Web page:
Maybe we should ask our kids.
By the time I could walk into a bar and legally order a drink, there were less than six months left where I could also light up a cigarette to go with it. The legislation that curtailed this freedom was sportingly called the Freedom to Breathe Act, at least in Minnesota. It goes by other names in other states, and now most people in the U.S. can’t light up in bars either.
Whatever the name, the truth is that I really don’t mind this restriction. Actually, I kind of love this restriction because I love bars, but I do not love the smell of cigarette smoke. So these laws were a relief. There was also another feeling, and I think it was validation.
I remember growing up and going to restaurants and being greeted by the host who’d ask: Smoking or non? I remember that flights had smoking sections. As a child these struck me as silly questions: Did they not realize we were all breathing the same air?
Less silly is what I remember about my grandmother, who died of complications from COPD. The disease was almost certainly the result of the smoking she took up as a Depression-Era tween. I remember how she would tell me that everyone smoked in her time; it was just something you did. My mom, who also doesn’t love cigarette smoke, would sigh and shake her head when my grandmother said this. She would point out that it wasn’t everyone. They were both right, in a way.
When my mom was growing up, it’s true that there were adults around who opted not to smoke. But it was also true that there were an awful lot of adults around who did smoke, nearly half in fact. I can imagine that if 47% of my peers did anything, it would feel like it was everyone.
That prevalence surprised me as a child and it surprises me now, considering that smoking seems so intuitively connected to ill health. You smoke, you cough. You smoke more, you hack. As a child watching my grandmother smoke, I didn’t need any studies to convince me that smoking was bad for you. But no one asked me and studies were conducted. As a result, it has become both common and scientific knowledge that smoking is not saltatory.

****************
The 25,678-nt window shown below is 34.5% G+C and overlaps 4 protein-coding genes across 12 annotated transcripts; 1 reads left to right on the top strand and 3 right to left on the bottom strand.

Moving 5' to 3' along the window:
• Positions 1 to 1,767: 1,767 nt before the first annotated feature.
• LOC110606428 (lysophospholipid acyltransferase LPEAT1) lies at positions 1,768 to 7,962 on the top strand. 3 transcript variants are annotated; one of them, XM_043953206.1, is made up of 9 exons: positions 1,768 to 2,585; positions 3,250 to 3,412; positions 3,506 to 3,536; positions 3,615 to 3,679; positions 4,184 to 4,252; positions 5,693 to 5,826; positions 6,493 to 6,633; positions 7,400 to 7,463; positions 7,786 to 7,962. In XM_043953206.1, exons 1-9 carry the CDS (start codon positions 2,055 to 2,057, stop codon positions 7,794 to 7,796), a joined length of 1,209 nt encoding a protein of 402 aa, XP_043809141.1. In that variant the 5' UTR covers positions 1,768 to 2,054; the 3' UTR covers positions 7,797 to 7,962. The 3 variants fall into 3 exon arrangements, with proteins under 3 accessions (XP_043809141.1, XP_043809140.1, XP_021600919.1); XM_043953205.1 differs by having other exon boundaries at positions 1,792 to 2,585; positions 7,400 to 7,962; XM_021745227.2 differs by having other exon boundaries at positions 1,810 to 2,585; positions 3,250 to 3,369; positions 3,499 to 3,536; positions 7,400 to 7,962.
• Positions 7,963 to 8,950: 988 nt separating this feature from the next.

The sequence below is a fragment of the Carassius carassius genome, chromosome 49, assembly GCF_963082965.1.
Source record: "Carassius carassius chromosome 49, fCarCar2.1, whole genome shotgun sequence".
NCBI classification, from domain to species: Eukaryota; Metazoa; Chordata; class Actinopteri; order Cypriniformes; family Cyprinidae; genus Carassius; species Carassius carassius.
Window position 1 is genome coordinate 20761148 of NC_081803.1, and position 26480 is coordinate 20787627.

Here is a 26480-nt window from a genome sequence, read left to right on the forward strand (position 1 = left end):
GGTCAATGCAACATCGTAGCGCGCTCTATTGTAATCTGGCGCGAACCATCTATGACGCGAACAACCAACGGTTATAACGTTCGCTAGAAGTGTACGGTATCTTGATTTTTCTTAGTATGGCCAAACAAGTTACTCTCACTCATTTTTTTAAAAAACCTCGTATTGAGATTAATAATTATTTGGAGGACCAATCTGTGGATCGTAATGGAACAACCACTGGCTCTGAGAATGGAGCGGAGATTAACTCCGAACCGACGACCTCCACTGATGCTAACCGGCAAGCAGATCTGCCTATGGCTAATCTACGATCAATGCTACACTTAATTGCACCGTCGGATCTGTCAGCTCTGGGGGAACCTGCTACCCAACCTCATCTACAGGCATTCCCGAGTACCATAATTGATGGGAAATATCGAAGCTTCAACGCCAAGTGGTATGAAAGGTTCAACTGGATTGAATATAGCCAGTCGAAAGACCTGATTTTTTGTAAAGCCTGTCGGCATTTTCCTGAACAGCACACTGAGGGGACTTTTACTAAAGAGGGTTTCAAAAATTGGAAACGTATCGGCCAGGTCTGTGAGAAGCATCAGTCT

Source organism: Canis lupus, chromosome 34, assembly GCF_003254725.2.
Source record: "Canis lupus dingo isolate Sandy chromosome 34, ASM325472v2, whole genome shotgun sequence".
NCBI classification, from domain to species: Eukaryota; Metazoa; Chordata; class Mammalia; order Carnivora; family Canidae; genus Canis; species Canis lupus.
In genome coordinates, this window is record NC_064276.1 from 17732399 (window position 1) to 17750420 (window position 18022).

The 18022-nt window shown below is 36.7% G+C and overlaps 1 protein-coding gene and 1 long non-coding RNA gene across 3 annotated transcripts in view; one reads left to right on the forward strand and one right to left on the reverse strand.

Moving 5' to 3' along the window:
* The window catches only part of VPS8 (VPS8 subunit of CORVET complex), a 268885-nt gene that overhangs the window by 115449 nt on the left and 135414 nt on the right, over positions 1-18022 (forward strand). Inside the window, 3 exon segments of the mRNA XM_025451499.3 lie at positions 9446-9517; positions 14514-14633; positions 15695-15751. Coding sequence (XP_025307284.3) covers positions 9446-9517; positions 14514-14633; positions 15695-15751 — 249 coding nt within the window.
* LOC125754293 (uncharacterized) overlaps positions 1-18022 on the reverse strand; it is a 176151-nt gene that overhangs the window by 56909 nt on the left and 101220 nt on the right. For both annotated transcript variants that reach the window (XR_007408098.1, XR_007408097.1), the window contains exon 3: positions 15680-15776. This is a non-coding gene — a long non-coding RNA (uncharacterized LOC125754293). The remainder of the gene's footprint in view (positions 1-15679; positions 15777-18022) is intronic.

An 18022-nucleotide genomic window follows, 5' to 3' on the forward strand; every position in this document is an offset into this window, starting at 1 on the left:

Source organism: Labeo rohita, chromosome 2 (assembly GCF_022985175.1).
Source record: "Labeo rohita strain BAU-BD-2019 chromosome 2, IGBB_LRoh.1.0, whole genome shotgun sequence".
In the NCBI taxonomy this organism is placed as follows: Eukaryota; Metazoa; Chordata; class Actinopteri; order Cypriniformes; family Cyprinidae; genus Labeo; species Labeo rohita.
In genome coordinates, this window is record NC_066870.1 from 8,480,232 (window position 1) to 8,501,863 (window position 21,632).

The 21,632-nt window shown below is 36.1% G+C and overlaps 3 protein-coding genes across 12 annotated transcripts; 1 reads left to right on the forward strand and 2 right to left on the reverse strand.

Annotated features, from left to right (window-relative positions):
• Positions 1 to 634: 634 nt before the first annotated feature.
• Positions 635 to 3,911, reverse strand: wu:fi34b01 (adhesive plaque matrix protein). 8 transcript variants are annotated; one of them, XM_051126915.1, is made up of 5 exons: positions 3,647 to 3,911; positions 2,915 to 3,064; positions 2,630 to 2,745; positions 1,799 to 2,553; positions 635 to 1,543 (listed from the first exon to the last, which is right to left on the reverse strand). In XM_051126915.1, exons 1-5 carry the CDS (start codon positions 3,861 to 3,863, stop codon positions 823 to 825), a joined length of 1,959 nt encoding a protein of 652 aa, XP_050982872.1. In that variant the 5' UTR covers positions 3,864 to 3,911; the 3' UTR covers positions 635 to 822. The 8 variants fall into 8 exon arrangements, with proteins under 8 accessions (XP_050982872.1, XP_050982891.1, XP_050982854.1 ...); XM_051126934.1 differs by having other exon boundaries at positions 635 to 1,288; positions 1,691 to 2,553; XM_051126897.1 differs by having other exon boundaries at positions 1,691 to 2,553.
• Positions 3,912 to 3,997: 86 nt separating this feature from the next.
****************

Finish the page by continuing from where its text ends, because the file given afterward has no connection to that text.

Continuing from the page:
Today, 14% of American adults still smoke. They do it to socialize, to blow off steam, to get a jolt of energy, to numb out. Whatever their reason, they know — apologetically, defiantly — that it is not good for them.
I am a mom to kids of my own now, and I spend a fair amount of time trying to see things through their eyes. Occasionally, I am surprised by the view. Like the time my son observed a corded phone in a hotel room and asked what it was. Or the time I realized that 9/11 is roughly as far away from their births as Martin Luther King Jr.’s assassination is from mine. As much as I practice this perspective-taking, I also wonder about the things I miss. The things that I can’t see that my children can. The things I won’t see until it’s too late.
That sounds ominous, doesn’t it? Maybe you’re thinking that’s really a bit much. But ever since I can remember, that’s exactly how my grandmother’s smoking felt to me: Ominous. It was one of the first things I remember knowing that she didn’t seem to: Those cigarettes were killing her and had been for some time. It was disorienting knowledge.
It was the knowledge that adults can normalize what’s harmful. That grownups can act as if what’s frightening isn’t. Denying reality was never appealing to me as a child, and it’s not appealing to me now that I’m grown.
So I wonder with more than an idle curiosity: Is there something like smoking? Something ubiquitous and harmful that we don’t (or won’t) see?
It has become popular to say that sitting is the new smoking, so perhaps that’s it. To be sure, being sedentary is not great. It’s common, it’s unhealthy. Check, check. But a body also has to rest, even if the excess of rest is a problem. A body does not have to smoke. Besides, sitting feels good from day one. There is no collective reality denial needed to keep us in our chairs. What we have needed is science to help us see why that is a bad idea.